It’s not just economic stability that helps to bolster those who speak up when others cannot, but also education and background—factors far less easy to measure than a bank balance. Belief in your own convictions can be easily eroded if you are rarely asked to articulate them. It’s difficult to believe in your power to change the status quo if no one has ever really listened to you before. It only takes a brief glance at Britain’s prime minister to recognise that confidence can be bought with an expensive education, and that it is inevitably the loudest voices which will receive the most attention. Sometimes, it feels like only the loudest voices are heard at all.
Nowhere is this truer than online, where debate rages and bullying is rife. It can all end up feeling just like being back in the school yard. While silence is often lauded as a virtue in the workplace, social media encourages people to speak out—for better or for worse. Artists, designers and others working in the creative industry are often urged to throw themselves into the fray.
“Instead of focusing on our work alone, we are forced to package ourselves for public consumption“
I know that my work as a writer has often been dependent on my engagement with social media. While an Instagram or Twitter page can undoubtedly bolster an artist’s career and help them to reach new audiences, it also best serves those with a suitably outspoken temperament and a knack for self-promotion. Instead of focusing on our work alone, we are forced to package ourselves for public consumption.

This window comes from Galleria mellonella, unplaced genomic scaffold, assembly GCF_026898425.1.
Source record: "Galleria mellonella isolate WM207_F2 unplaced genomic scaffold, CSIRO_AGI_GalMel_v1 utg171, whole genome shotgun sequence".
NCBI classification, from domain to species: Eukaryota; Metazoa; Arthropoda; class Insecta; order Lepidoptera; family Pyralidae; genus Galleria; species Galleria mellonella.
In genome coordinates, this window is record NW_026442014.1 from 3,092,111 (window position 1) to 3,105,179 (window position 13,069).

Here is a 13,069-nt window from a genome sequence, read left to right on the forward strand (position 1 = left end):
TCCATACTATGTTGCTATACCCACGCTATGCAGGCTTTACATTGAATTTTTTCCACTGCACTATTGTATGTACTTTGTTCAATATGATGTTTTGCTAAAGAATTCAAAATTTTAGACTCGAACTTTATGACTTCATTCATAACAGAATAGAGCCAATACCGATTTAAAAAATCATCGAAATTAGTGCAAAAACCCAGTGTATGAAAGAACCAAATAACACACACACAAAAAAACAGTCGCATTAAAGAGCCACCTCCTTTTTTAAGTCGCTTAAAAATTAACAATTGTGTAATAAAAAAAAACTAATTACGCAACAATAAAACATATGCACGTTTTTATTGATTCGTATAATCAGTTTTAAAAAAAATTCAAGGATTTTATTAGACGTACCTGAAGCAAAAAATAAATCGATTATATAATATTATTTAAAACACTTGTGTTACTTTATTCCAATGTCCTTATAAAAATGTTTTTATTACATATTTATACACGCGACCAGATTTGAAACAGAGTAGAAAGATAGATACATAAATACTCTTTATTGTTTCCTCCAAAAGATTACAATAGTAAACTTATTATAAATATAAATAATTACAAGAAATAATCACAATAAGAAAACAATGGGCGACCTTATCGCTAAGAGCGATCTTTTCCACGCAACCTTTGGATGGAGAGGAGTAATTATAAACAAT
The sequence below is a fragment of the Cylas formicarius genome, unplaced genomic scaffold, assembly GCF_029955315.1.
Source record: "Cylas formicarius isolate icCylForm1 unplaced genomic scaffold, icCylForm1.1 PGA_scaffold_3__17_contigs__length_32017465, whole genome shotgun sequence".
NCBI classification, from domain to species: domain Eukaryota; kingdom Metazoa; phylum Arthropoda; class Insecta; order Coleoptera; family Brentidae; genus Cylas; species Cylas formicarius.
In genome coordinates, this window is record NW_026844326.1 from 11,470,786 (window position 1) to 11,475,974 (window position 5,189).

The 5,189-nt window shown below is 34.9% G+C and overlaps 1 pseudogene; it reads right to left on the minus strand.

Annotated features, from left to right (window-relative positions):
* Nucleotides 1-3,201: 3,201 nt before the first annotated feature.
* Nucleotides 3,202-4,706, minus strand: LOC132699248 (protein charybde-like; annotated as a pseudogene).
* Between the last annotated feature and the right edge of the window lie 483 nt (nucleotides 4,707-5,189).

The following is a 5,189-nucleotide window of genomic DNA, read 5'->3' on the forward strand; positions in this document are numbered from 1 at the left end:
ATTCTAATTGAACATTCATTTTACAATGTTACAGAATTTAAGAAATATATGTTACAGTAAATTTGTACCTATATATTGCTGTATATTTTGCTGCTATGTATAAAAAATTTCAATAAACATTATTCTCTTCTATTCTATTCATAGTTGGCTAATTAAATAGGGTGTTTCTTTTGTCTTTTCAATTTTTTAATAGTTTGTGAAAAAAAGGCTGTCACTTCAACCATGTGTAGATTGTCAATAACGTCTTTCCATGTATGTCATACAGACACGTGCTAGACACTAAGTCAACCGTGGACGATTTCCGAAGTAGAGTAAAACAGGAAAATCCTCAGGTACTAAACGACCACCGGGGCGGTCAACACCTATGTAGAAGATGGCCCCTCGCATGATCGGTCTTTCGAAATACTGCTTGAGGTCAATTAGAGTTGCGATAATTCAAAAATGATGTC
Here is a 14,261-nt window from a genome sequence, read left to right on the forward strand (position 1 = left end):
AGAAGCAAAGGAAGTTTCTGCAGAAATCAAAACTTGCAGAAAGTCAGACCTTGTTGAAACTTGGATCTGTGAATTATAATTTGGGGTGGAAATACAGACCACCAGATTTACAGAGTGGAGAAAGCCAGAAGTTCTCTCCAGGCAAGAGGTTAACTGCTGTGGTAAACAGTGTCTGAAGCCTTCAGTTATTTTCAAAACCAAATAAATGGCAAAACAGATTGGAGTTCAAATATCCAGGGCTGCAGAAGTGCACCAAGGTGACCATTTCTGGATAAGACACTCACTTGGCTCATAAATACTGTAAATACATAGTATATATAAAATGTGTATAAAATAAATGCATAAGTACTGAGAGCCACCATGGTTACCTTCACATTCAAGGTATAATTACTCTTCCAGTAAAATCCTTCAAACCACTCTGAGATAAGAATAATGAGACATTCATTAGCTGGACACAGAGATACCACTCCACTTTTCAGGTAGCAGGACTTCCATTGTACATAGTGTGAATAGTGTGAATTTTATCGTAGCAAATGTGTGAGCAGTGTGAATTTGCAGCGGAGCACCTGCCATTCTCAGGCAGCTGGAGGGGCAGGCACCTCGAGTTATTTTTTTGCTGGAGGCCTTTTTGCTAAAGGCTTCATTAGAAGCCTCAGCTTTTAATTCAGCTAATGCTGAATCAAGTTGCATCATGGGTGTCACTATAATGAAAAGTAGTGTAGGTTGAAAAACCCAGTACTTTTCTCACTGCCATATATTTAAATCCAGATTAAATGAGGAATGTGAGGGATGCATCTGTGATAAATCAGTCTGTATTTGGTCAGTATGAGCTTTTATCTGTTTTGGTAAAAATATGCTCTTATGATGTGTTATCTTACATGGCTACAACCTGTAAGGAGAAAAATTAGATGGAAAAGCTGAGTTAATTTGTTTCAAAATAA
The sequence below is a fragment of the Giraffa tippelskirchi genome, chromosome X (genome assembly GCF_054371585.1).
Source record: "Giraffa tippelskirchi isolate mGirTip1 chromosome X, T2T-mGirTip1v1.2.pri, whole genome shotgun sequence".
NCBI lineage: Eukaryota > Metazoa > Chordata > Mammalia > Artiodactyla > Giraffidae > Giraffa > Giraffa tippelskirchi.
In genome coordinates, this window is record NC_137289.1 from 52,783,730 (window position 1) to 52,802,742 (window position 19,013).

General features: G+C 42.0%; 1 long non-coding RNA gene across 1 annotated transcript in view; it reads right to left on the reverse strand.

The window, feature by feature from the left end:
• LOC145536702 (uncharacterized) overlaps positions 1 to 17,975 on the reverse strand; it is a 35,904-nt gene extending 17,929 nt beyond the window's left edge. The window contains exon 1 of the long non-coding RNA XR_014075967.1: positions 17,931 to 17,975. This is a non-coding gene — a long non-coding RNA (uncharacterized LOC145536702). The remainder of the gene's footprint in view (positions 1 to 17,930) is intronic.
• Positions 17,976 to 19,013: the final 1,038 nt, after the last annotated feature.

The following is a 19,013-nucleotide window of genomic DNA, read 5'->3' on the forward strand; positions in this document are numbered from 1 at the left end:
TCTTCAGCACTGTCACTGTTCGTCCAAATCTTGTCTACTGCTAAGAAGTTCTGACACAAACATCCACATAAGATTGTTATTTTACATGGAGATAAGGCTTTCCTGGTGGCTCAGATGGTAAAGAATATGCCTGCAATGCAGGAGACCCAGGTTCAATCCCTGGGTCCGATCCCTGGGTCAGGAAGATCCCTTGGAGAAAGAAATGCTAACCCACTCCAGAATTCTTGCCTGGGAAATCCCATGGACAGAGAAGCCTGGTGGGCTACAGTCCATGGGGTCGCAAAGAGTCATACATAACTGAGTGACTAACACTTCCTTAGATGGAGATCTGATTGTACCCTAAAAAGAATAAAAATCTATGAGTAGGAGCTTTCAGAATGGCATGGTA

There is a homogeneity that comes with social media, and it’s all too easy for everything to start to look the same on Instagram’s rigid grid. While the internet undoubtedly connects people from all over the world and allows for conversation on a global scale, it has also led to entrenched division and discord. We can all have a voice online, but not everyone feels comfortable participating. To deviate too far from the agreed script amongst your peer group is to risk being permanently ostracised.
Social media, like the world of work, can have a flattening effect. Given that the online presence of many in the creative industry constitutes an important part of their labour, it is perhaps unsurprising that the two may not be so dissimilar after all. The Times reported last month that one in six people working in the arts sector has been subjected to gagging orders as part of attempts to control “dissenting voices”. A survey found that over half of the arts workers who responded felt pressurised, harassed or bullied for speaking out at work.
I speak up in meetings in my job now, but I’m aware that my ability to do so has grown as I have gained greater autonomy in my career. We each present a version of ourselves in our working lives both online and offline, and must face compromises that some will be in a stronger position to navigate than others. I remember judging my peers harshly as a teenager for their reluctance to make themselves heard, but it is now almost impossible to imagine a time when my own voice might truly make a difference amidst all the noise.